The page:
Is radio frequency identification being used in maintenance, repair and overhaul applications?
In 2006, ABI Research, of Oyster Bay, N.Y., predicted that the market for RFID in the aerospace and defense industries would reach $2 billion in 2011, and that one key opportunity was MRO, or maintenance, repair and overhaul (see MRO Is Major RFID Opportunity for Aero and Defense).
To date, we have not seen a huge rush to deploy the technology in this area, but ABI was right: RFID has the potential to greatly improve the process of maintaining and repairing equipment, and some companies are already beginning to explore that potential.
Lufthansa Technik, a global provider of MRO services for commercial aircraft, and its Lufthansa Technik Logistik subsidiary have begun utilizing an RFID application to track aircraft components (see Lufthansa Technik Uses RFID to Expedite Aircraft Repair).
Rolls-Royce is exploring how RFID might help it refine the complicated processes on which it relies to build and service engines and parts (see Rolls-Royce Tests RFID's Potential to Drive Its Supply Chain)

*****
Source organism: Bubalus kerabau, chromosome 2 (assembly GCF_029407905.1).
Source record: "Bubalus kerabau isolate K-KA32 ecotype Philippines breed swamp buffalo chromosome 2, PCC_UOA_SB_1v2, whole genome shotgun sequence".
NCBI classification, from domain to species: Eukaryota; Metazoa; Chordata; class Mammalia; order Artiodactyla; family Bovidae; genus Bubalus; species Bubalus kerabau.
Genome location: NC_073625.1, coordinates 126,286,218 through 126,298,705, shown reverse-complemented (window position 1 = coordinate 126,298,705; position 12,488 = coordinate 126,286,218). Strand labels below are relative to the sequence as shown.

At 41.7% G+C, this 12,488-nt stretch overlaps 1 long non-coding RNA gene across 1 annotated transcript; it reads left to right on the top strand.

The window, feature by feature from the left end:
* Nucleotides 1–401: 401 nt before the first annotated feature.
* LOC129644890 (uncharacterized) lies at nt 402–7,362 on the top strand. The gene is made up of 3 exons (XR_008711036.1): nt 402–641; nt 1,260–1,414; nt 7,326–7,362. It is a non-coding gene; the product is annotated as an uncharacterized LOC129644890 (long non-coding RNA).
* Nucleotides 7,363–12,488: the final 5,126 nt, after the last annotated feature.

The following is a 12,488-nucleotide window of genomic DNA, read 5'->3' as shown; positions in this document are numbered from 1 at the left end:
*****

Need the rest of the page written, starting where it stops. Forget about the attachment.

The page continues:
MTU Aero Engines, based in Munich, Germany, manufactures and repairs military and civil aircraft jet engines worth millions of dollars. In 2006, it launched a project utilizing RFID technology to enable production-line workers to alert the manufacturing system whenever more specific C-parts are required (see MTU Examines RFID to Keep Its Production Line Rolling).
With Boeing and Airbus moving toward deploying RFID more widely in their operations, it is likely that we will see a greater number of MRO applications, particularly in aerospace. From there, it will spread to other industries.
—Mark Roberti, Editor, RFID Journal
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